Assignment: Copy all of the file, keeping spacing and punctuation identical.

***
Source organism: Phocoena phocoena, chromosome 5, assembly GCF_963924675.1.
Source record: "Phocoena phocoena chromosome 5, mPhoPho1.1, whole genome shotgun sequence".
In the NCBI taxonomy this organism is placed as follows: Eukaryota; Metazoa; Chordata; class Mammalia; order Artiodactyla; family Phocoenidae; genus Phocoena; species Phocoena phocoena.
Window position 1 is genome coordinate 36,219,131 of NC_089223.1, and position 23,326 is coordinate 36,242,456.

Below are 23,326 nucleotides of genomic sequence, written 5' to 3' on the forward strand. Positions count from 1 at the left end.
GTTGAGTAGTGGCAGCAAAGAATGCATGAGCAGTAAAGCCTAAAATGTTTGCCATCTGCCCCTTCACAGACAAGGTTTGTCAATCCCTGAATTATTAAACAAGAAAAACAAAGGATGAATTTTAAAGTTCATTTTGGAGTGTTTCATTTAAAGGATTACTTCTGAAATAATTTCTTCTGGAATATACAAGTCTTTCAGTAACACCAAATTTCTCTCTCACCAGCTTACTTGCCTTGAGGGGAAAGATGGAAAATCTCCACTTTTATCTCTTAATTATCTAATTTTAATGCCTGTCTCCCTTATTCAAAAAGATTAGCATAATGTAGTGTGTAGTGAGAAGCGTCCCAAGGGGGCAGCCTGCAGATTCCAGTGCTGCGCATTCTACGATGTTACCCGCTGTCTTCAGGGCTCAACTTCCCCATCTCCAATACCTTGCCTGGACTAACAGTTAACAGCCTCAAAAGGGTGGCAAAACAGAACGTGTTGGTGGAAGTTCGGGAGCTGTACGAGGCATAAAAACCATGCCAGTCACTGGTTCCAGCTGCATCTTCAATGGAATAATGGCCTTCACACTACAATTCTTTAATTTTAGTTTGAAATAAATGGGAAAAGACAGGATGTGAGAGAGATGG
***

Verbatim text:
Source organism: Phocoena phocoena, chromosome 5, assembly GCF_963924675.1.
Source record: "Phocoena phocoena chromosome 5, mPhoPho1.1, whole genome shotgun sequence".
In the NCBI taxonomy this organism is placed as follows: Eukaryota; Metazoa; Chordata; class Mammalia; order Artiodactyla; family Phocoenidae; genus Phocoena; species Phocoena phocoena.
Window position 1 is genome coordinate 36,219,131 of NC_089223.1, and position 23,326 is coordinate 36,242,456.

Below are 23,326 nucleotides of genomic sequence, written 5' to 3' on the forward strand. Positions count from 1 at the left end.
GTTGAGTAGTGGCAGCAAAGAATGCATGAGCAGTAAAGCCTAAAATGTTTGCCATCTGCCCCTTCACAGACAAGGTTTGTCAATCCCTGAATTATTAAACAAGAAAAACAAAGGATGAATTTTAAAGTTCATTTTGGAGTGTTTCATTTAAAGGATTACTTCTGAAATAATTTCTTCTGGAATATACAAGTCTTTCAGTAACACCAAATTTCTCTCTCACCAGCTTACTTGCCTTGAGGGGAAAGATGGAAAATCTCCACTTTTATCTCTTAATTATCTAATTTTAATGCCTGTCTCCCTTATTCAAAAAGATTAGCATAATGTAGTGTGTAGTGAGAAGCGTCCCAAGGGGGCAGCCTGCAGATTCCAGTGCTGCGCATTCTACGATGTTACCCGCTGTCTTCAGGGCTCAACTTCCCCATCTCCAATACCTTGCCTGGACTAACAGTTAACAGCCTCAAAAGGGTGGCAAAACAGAACGTGTTGGTGGAAGTTCGGGAGCTGTACGAGGCATAAAAACCATGCCAGTCACTGGTTCCAGCTGCATCTTCAATGGAATAATGGCCTTCACACTACAATTCTTTAATTTTAGTTTGAAATAAATGGGAAAAGACAGGATGTGAGAGAGATGG